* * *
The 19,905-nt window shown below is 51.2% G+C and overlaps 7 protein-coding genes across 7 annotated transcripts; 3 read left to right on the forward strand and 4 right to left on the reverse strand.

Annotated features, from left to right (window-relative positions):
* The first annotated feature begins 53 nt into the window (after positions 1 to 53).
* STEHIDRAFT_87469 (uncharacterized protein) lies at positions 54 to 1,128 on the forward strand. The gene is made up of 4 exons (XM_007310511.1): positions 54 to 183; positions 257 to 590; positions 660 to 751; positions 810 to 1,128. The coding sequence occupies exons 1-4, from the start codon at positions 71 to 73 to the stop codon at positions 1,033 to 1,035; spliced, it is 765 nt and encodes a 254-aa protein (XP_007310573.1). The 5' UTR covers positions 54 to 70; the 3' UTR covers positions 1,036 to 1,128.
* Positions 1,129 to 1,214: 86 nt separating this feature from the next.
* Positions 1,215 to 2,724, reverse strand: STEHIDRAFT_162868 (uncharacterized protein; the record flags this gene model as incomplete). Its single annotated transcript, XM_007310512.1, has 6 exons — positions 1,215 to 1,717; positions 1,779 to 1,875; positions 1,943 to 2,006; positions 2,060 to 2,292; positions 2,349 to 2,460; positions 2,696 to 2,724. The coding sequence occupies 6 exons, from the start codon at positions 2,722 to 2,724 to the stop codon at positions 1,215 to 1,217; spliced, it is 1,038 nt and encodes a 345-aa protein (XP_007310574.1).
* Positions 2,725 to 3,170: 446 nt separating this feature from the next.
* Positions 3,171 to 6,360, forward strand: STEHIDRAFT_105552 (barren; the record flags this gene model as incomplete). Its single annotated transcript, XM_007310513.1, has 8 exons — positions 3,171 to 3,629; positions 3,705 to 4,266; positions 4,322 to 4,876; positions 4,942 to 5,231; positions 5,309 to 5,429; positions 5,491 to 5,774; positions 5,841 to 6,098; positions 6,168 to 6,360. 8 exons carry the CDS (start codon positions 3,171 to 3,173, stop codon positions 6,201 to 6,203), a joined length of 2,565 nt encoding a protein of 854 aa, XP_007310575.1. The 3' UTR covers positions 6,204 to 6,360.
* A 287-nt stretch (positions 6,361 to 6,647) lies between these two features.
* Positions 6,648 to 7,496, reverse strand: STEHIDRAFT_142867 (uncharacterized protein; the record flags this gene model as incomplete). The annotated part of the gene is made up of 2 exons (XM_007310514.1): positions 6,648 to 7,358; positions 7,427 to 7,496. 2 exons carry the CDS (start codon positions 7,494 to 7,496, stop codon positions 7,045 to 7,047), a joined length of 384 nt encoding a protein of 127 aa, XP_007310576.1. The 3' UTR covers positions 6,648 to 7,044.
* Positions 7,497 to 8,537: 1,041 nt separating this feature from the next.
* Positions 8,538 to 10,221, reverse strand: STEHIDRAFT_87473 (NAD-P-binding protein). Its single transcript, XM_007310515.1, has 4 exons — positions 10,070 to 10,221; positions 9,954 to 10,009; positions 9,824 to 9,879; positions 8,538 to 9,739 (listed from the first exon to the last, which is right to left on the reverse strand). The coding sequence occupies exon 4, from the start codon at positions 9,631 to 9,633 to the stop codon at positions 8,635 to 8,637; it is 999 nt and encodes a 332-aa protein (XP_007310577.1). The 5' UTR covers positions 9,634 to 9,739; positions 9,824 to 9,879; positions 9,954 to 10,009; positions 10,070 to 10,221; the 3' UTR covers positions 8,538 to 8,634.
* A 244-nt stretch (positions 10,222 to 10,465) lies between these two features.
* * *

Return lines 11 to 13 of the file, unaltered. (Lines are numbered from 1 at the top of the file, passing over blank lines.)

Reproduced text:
* Positions 7,497 to 8,537: 1,041 nt separating this feature from the next.
* Positions 8,538 to 10,221, reverse strand: STEHIDRAFT_87473 (NAD-P-binding protein). Its single transcript, XM_007310515.1, has 4 exons — positions 10,070 to 10,221; positions 9,954 to 10,009; positions 9,824 to 9,879; positions 8,538 to 9,739 (listed from the first exon to the last, which is right to left on the reverse strand). The coding sequence occupies exon 4, from the start codon at positions 9,631 to 9,633 to the stop codon at positions 8,635 to 8,637; it is 999 nt and encodes a 332-aa protein (XP_007310577.1). The 5' UTR covers positions 9,634 to 9,739; positions 9,824 to 9,879; positions 9,954 to 10,009; positions 10,070 to 10,221; the 3' UTR covers positions 8,538 to 8,634.
* A 244-nt stretch (positions 10,222 to 10,465) lies between these two features.